Exemption from electoral thresholds. Exempting indigenous people from electoral thresholds allows an indigenous/minority group to enter parliament without needing to attain a certain percentage of votes, which is usually between 3 and 5%. A case in point of such practice can be observed in Serbia where minority parties are exempted from the electoral threshold of 5%.

Quotas. Similar in application to gender quotas, minority quotas can be enacted by reforming a country’s electoral law. In theory, provisions in an electoral law can require political parties participating in a parliamentary election to include a given proportion of candidates originating from minority/indigenous groups. However, in practice this measure up to this date remains underused.

 

Parliamentary procedures

Parliaments can ameliorate the representation of minority/indigenous groups by including such groups in the legislative decision-making process and by regulating their own internal organization. The following paragraphs showcase existing examples of both approaches.

Veto on certain laws. In certain states, minority and indigenous groups have the right to veto certain bills which are of direct importance for them. In Slovenia, the representatives of the two national communities can veto laws that infringe the exercise of their constitutional rights as well as issues of direct concern to their customs.

Formation of parliamentary commissions on minority issues. Forming parliamentary commissions or sub-commissions focused solely on legislation related to minority issues or having a broader human rights mandate can also improve the representation of indigenous and minority groups. Indeed, deputies of such commissions, even when they are not themselves members of these groups, are much more inclined to develop expertise on topics related to minorities/indigenous people, rendering the latter better represented.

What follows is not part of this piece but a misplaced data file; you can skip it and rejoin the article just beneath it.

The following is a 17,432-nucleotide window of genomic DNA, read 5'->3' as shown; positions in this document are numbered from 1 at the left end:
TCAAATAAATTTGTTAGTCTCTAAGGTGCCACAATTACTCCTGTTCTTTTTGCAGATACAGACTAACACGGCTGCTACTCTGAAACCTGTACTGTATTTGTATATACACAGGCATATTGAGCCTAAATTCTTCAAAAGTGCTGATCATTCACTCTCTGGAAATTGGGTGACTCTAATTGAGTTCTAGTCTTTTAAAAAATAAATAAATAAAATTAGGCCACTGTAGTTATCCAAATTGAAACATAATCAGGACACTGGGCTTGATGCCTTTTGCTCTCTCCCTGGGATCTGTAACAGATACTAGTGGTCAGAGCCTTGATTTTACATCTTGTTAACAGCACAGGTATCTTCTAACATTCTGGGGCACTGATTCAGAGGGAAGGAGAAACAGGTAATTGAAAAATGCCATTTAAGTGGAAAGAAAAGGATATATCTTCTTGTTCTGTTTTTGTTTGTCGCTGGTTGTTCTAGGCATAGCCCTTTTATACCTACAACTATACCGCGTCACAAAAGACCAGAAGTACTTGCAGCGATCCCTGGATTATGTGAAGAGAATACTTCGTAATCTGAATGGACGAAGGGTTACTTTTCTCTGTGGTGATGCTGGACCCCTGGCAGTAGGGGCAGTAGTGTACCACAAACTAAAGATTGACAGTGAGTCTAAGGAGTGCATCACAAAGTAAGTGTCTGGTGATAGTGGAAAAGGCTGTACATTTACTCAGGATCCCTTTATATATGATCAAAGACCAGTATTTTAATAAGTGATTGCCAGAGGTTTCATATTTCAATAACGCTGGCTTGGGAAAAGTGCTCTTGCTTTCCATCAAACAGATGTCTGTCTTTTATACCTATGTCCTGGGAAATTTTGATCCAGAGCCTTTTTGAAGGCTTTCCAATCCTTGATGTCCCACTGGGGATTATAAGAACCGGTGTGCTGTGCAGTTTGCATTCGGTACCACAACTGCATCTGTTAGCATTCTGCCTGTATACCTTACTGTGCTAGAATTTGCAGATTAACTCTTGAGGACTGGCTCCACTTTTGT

Obligation to consult. Parliaments can be obliged to consult minorities and indigenous people when a given legislation is of relevance to these groups. For example, in South Africa, the Parliament, when voting a law related to the customs or traditions of a community, must refer the draft legislation to the National House of Tradition Leaders. Other ways to consult minorities and indigenous groups could be in the forms of holding hearing, inviting written submissions, informal expert talks and visits to constituents by MPs. 

Qualified majority voting. Alternative voting procedures that give higher weight to the votes of representatives of indigenous and minority groups for legislation of direct concern to such groups can ensure also ensure good representation. However, in practice this is not often procedure is not often applied.

Soft approaches. Lighter measures such as allowing deputies of minority or indigenous groups to use their mother tongues when speaking in parliament; celebrating holidays like the International Day of the World’s Indigenous people; having specialized trainings for parliamentarians and their staff on minority issues are all approaches which could lead to a more successful representation of indigenous and minority interests by Parliaments.

 

 

Consulted Resources

A global overview: The representation of minorities and indigenous peoples in parliament

Indigenous Peoples in Southern Africa

State of the world's indigenous peoples